Friday, 12 October 2012

Death of an Album

News has filtered down that for the first time ever; the Number One Chart Album has sold less than 10,000 copies.  No doubt obituaries for the album-as-we-know-it are currently being dusted off in readiness that this figure falls further and the album dies a horrible death.  In this instant gratification pick-n-mix age, I suppose this was inevitable.

In the natural world everything works to a rhythm and it seems that the journey of the album falls into this instinctive path.  Back in the early days, albums of songs were just that – a collection of 78 rpm discs that housed musical selections.  When the 33 rpm long player emerged, nothing much changed as its contents still represented little more than a collection of unrelated songs – a selection of singles on one disc, if you like.

It was not until the mid-sixties that the album started to take on a life of its own and become a cohesive whole.  Musicians started to believe that an album was a single piece of art, not to be broken down into its constituent parts but viewed as a whole, like a painting or sculpture. Songs linked by concept or theme started to appear, collages with no gaps between songs or single side pieces.  This reached its zenith in the 70s with the prog-rock giants and whilst the format took a bit of a battering from Punk and the new wave, it still staggered on into the 80s and beyond.  During this period, albums had an identity, a time and place and a huge artwork cover to proclaim it (and don’t they look so BIG now?).  Digital files have none of this.

Today, we have almost turned full circle and the nominal ‘album’ has returned to its origins, being little more than a collection of singles.  This state of unrelatedness is an ideal format for the world of cherry picking through digital downloads as there is no reason why individual songs should not be separated from the rest.  But if this is a purposely engineered state, why release an album at all?  Why not just release a stream of singles to be bought individually, with a suitable discount for buying more than one at a time?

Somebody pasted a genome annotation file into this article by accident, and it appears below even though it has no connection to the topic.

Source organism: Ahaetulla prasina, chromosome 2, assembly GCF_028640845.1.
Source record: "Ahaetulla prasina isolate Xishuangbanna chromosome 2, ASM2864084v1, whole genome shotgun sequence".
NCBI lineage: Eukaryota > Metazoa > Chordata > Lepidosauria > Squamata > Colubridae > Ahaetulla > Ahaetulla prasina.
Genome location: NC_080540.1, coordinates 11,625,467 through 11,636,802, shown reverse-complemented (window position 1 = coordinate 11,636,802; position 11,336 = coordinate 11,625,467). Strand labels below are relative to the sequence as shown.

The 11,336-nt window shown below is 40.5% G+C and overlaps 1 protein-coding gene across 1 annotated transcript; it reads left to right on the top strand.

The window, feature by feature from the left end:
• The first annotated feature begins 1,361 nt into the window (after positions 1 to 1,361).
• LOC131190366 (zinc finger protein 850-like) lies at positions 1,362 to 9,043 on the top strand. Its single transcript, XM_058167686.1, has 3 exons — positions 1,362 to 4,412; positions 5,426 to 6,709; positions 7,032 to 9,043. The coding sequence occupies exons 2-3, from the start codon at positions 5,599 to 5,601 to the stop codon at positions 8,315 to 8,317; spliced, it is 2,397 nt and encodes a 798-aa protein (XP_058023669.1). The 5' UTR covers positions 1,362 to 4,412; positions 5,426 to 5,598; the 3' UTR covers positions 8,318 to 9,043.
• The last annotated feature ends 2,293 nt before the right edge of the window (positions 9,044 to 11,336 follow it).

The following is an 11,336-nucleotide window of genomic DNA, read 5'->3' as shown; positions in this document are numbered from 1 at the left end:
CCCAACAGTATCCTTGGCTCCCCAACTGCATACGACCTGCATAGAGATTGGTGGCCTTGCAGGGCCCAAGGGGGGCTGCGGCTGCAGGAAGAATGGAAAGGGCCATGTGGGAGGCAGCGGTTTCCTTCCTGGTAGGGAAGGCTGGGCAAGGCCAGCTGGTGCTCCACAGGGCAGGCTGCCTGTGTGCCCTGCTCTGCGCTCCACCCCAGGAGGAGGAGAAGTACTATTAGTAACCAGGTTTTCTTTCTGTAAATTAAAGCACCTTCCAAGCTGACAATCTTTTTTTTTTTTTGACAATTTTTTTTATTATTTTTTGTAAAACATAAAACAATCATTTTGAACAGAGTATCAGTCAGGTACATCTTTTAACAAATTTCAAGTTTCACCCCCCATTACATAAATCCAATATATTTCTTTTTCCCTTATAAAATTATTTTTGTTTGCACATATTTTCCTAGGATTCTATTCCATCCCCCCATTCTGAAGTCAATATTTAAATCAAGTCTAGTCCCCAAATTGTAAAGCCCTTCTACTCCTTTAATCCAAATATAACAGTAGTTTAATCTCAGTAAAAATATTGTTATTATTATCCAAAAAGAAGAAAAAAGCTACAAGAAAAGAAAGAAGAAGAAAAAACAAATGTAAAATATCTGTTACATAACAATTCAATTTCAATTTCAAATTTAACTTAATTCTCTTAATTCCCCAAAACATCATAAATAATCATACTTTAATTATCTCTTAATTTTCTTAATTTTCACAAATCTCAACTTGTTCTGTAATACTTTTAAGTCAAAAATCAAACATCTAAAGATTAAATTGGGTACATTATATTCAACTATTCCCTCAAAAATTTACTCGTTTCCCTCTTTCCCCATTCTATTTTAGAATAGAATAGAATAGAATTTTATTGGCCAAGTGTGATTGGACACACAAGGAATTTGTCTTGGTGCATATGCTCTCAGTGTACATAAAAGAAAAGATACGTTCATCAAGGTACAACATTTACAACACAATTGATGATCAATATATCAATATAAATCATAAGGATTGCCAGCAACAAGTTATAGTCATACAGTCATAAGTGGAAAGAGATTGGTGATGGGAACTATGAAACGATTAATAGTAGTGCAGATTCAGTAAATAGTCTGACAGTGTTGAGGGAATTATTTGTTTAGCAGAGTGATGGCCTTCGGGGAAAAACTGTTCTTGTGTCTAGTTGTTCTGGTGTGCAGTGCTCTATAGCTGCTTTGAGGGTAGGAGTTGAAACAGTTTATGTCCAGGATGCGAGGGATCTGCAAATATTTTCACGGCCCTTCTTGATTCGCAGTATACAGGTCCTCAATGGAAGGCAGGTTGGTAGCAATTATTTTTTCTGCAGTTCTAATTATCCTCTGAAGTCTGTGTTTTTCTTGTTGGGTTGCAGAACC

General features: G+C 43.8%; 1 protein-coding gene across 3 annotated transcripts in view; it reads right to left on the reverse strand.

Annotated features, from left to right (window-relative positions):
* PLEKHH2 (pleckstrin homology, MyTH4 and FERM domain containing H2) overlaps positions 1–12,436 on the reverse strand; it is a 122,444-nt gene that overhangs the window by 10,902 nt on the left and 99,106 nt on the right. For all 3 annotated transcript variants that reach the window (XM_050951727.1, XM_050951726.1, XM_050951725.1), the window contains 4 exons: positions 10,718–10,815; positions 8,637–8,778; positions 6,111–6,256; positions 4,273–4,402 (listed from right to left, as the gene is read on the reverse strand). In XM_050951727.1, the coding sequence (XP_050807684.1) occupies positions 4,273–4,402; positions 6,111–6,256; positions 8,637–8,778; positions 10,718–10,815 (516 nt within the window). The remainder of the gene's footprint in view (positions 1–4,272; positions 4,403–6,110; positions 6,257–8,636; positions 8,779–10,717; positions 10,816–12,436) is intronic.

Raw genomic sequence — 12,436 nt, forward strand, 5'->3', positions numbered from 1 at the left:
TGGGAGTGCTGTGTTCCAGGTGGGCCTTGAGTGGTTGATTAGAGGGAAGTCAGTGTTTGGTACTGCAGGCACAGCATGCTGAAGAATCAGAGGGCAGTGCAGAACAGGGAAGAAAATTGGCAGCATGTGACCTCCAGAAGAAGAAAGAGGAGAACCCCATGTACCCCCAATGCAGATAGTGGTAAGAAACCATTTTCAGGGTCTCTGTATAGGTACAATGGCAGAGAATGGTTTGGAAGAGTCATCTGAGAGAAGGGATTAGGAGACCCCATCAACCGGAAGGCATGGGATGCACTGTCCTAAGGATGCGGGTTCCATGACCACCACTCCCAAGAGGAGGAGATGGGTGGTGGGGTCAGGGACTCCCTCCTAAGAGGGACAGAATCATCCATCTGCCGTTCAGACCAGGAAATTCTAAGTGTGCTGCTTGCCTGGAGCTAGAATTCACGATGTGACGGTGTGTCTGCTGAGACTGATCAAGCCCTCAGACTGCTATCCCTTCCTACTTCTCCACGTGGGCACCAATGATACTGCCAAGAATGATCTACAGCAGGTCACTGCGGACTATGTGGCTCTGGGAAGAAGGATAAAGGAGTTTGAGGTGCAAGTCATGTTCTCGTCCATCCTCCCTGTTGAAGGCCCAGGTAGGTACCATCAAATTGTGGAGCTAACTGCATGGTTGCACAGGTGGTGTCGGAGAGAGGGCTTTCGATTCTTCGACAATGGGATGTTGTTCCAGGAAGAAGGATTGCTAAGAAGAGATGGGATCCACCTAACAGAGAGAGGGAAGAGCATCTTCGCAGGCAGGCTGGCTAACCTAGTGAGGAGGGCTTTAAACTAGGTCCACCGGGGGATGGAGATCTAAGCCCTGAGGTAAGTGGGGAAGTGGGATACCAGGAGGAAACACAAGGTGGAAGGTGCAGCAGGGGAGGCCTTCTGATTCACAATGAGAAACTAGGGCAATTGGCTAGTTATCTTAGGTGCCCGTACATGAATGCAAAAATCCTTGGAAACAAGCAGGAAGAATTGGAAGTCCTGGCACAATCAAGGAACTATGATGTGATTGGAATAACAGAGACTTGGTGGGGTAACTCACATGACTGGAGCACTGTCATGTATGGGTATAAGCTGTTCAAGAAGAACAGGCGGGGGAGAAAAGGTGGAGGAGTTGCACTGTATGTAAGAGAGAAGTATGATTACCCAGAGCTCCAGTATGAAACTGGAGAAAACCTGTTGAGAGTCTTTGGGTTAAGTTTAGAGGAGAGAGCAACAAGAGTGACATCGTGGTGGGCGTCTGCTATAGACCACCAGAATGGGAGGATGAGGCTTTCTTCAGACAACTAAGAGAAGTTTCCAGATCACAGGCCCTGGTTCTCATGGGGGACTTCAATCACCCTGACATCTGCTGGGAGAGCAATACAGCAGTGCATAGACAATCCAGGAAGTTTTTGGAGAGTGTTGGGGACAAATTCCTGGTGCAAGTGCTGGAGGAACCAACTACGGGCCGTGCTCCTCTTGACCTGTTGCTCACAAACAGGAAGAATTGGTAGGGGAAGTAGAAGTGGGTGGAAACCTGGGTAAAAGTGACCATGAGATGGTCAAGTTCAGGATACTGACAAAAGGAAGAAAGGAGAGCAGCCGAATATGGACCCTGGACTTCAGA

I remember that The Pink Floyd challenged iTunes hoping to forbid the sale of individual songs off their albums.  To them you needed to buy ‘Dark Side of the Moon’ in its entirety, not just bits of it.  It looks like they failed as Amazon are doing just that.  Progress eh?

RIP The Album.


Charlie Ricci said...

I think this is so sad.

music obsessive said...

You said it Charlie! It is just making me play all those 60s/70s albums again just for the hell of it.

Zee said...

A brilliant post! I totally agree with you, and like Charlie I think it's very sad.
If I listen to 'Dark Side of the Moon' or 'The Wall' I tend to listen to the album in full, rather than individual songs. It's like a story in a way, you can't really enjoy it if you only read a different chapter every now and then, and not in chronological order.
But that's not here any more sadly :/
I think it's particularly amazing that Led Zeppelin never realised a single, yet made so much money from their albums

music obsessive said...

Zee - Good point! I hadn't really considered the 'no singles' ploy of yesteryear, but you're right. I'm afraid that today is a different country and the mystique of the album has gone. There's too much competition to try and sell ten quid's of album over a cheap download song.